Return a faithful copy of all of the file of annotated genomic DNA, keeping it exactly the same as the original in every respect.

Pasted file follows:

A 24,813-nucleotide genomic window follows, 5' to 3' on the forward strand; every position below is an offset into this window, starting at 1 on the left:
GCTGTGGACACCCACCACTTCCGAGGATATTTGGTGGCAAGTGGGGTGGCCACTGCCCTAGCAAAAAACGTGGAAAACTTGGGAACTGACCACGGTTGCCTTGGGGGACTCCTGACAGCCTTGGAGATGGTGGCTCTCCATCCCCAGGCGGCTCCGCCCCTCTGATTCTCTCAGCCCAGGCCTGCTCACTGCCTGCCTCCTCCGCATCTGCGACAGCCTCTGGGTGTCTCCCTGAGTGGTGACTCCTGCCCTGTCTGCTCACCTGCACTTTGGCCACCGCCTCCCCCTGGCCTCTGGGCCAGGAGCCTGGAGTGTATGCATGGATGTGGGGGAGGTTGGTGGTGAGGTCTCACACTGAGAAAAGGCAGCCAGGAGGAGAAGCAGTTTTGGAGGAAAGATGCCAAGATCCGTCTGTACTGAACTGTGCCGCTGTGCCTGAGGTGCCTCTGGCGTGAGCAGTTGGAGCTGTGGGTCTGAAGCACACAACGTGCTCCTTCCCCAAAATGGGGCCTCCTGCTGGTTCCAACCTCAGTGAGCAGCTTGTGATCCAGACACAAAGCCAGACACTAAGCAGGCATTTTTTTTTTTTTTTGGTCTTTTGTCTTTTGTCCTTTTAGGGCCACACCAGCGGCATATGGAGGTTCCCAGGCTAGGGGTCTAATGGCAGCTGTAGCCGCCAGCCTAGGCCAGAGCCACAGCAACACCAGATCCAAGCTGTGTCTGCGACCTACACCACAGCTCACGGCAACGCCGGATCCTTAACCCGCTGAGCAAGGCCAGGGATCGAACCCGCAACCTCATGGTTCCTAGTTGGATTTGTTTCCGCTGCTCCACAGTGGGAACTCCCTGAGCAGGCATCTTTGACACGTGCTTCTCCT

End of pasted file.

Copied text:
A 24,813-nucleotide genomic window follows, 5' to 3' on the forward strand; every position below is an offset into this window, starting at 1 on the left:
GCTGTGGACACCCACCACTTCCGAGGATATTTGGTGGCAAGTGGGGTGGCCACTGCCCTAGCAAAAAACGTGGAAAACTTGGGAACTGACCACGGTTGCCTTGGGGGACTCCTGACAGCCTTGGAGATGGTGGCTCTCCATCCCCAGGCGGCTCCGCCCCTCTGATTCTCTCAGCCCAGGCCTGCTCACTGCCTGCCTCCTCCGCATCTGCGACAGCCTCTGGGTGTCTCCCTGAGTGGTGACTCCTGCCCTGTCTGCTCACCTGCACTTTGGCCACCGCCTCCCCCTGGCCTCTGGGCCAGGAGCCTGGAGTGTATGCATGGATGTGGGGGAGGTTGGTGGTGAGGTCTCACACTGAGAAAAGGCAGCCAGGAGGAGAAGCAGTTTTGGAGGAAAGATGCCAAGATCCGTCTGTACTGAACTGTGCCGCTGTGCCTGAGGTGCCTCTGGCGTGAGCAGTTGGAGCTGTGGGTCTGAAGCACACAACGTGCTCCTTCCCCAAAATGGGGCCTCCTGCTGGTTCCAACCTCAGTGAGCAGCTTGTGATCCAGACACAAAGCCAGACACTAAGCAGGCATTTTTTTTTTTTTTTGGTCTTTTGTCTTTTGTCCTTTTAGGGCCACACCAGCGGCATATGGAGGTTCCCAGGCTAGGGGTCTAATGGCAGCTGTAGCCGCCAGCCTAGGCCAGAGCCACAGCAACACCAGATCCAAGCTGTGTCTGCGACCTACACCACAGCTCACGGCAACGCCGGATCCTTAACCCGCTGAGCAAGGCCAGGGATCGAACCCGCAACCTCATGGTTCCTAGTTGGATTTGTTTCCGCTGCTCCACAGTGGGAACTCCCTGAGCAGGCATCTTTGACACGTGCTTCTCCT